Carcinogen (noun, “car-SIN-oh-gen”)
This is any agent that can cause cancer. This disease involves the uncontrolled growth of cells in the body. Carcinogens can be chemicals such as benzene, which is found in cigarette smoke. They can also be radioactive elements, such as plutonium. Even some electromagnetic waves, such as X-rays, can cause cancer. These agents can damage DNA — the instruction manual for our cells. Others also can alter how a cell functions. If there is too much damage, the cell may divide uncontrollably. When a substance is a carcinogen, it is referred to as “carcinogenic” (adjective, “car-SIN-oh-GEN-ick”).
In a sentence
Chemicals from cigarette smoke can linger in the air, reacting with other chemicals to form carcinogens that harm even non-smokers.
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benzene A ring-shaped hydrocarbon molecule made from six carbon and six hydrogen atoms. It’s liquid at room temperature and easily evaporates into the air. It’s widely used in industry and a natural constituent of petroleum, gasoline and cigarette smoke. It is highly toxic if breathed in large amounts and may cause cancer after prolonged, lower dose exposure.
cancer Any of more than 100 different diseases, each characterized by the rapid, uncontrolled growth of abnormal cells. The development and growth of cancers, also known as malignancies, can lead to tumors, pain and death.
carcinogen A substance, compound or other agent (such as radiation) that causes cancer.
cell The smallest structural and functional unit of an organism. Typically too small to see with the naked eye,it consists of watery fluid surrounded by a membrane or wall. Animals are made of anywhere from thousands to trillions of cells, depending on their size.
chemical A substance formed from two or more atoms that unite (become bonded together) in a fixed proportion and structure. For example, water is a chemical made of two hydrogen atoms bonded to one oxygen atom. Its chemical symbol is H2O.
DNA (short for deoxyribonucleic acid) A long, double-stranded and spiral-shaped molecule inside most living cells that carries genetic instructions. In all living things, from plants and animals to microbes, these instructions tell cells which molecules to make.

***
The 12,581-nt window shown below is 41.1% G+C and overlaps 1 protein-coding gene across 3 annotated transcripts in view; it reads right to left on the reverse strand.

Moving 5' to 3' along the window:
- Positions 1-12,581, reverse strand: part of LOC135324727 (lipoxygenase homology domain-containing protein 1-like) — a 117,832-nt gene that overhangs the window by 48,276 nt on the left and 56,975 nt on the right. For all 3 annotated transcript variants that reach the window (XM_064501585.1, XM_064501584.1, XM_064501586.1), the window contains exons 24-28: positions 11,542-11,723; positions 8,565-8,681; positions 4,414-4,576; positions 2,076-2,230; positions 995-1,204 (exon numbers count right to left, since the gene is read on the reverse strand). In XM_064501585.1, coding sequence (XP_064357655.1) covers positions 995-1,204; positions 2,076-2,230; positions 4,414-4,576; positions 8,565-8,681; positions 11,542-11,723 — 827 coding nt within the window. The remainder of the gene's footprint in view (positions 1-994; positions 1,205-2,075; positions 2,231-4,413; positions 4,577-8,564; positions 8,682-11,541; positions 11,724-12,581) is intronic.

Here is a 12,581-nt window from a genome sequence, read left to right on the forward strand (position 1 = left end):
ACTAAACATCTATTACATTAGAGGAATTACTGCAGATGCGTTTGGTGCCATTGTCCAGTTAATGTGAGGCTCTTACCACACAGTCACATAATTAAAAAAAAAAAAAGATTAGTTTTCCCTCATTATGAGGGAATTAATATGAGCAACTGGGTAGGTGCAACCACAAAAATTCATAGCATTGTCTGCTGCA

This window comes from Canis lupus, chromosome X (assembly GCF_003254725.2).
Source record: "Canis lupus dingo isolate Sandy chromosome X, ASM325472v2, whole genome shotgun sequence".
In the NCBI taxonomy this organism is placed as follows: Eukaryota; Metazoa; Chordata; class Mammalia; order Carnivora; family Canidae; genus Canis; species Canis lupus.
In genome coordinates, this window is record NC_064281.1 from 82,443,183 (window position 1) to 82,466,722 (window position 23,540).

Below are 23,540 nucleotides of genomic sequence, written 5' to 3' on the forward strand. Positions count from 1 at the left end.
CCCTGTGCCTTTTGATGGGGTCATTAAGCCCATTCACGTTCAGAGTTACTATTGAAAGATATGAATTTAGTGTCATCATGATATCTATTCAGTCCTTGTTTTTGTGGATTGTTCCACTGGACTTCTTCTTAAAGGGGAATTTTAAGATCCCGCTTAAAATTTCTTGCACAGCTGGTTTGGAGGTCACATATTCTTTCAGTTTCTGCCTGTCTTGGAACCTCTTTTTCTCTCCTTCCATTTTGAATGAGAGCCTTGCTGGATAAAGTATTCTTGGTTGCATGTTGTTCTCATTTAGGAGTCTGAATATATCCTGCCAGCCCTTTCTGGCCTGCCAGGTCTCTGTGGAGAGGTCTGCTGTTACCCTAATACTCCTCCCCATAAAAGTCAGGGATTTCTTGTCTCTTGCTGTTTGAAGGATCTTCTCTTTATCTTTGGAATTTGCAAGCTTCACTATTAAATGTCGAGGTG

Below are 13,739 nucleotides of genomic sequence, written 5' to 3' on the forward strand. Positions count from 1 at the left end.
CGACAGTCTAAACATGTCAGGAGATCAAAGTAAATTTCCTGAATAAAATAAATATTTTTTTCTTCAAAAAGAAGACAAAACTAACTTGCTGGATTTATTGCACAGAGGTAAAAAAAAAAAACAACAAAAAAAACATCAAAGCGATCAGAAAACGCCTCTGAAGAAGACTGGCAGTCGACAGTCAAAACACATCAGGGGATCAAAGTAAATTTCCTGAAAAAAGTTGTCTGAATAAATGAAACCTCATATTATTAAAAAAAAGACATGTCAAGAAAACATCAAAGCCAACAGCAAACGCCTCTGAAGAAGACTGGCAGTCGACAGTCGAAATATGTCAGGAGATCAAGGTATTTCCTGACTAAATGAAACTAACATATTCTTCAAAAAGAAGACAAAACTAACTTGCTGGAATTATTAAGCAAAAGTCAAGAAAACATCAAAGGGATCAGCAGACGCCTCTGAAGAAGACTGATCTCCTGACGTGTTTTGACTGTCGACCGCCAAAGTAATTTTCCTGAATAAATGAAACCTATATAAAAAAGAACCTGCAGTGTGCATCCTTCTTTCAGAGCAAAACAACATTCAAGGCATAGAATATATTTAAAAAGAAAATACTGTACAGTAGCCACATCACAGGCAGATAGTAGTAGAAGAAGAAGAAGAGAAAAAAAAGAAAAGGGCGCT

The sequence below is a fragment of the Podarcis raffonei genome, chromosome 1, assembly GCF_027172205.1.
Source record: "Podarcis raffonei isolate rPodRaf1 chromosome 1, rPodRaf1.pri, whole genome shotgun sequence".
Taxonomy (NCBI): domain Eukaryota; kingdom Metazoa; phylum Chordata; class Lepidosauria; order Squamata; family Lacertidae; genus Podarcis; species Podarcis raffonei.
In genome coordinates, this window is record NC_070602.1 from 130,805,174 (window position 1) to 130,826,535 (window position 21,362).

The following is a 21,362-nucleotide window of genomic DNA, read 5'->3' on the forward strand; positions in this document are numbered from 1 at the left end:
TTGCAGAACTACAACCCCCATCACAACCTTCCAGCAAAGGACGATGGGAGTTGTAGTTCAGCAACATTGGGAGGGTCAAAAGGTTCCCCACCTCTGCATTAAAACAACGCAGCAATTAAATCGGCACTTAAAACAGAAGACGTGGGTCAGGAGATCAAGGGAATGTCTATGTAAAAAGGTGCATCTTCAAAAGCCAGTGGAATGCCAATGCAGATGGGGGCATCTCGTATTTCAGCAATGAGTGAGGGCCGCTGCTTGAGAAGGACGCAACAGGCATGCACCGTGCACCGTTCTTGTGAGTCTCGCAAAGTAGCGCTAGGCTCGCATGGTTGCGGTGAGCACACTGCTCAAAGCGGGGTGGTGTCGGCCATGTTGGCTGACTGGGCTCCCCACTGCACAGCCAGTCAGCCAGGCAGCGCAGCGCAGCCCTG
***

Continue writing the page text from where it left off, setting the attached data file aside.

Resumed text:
electromagnetic radiation Energy that travels as a wave, including forms of light. Electromagnetic radiation is typically classified by its wavelength. The spectrum of electromagnetic radiation ranges from radio waves to gamma rays. It also includes microwaves and visible light.
element (in chemistry)Each of more than one hundred substances for which the smallest unit of each is a single atom. Examples include hydrogen, oxygen, carbon, lithium and uranium.
molecule An electrically neutral group of atoms that represents the smallest possible amount of a chemical compound. Molecules can be made of single types of atoms or of different types. For example, the oxygen in the air is made of two oxygen atoms (O2), but water is made of two hydrogen atoms and one oxygen atom (H2O).
radiation (in physics) One of the three major ways that energy is transferred. (The other two are conduction and convection.) In radiation, electromagnetic waves carry energy from one place to another. Unlike conduction and convection, which need material to help transfer the energy, radiation can transfer energy across empty space.
radioactive An adjective that describes unstable elements, such as certain forms (isotopes) of uranium and plutonium. Such elements are said to be unstable because their nucleus sheds energy that is carried away by photons and/or and often one or more subatomic particles. This emission of energy is by a process known as radioactive decay.
reactive (in chemistry) The tendency of a substance to take part in a chemical process, known as a reaction, that leads to new chemicals or changes in existing chemicals.
sun The star at the center of Earth’s solar system. It’s an average size star about 26,000 light-years from the center of the Milky Way galaxy.
X-ray A type of radiation analogous to gamma rays, but of somewhat lower energy.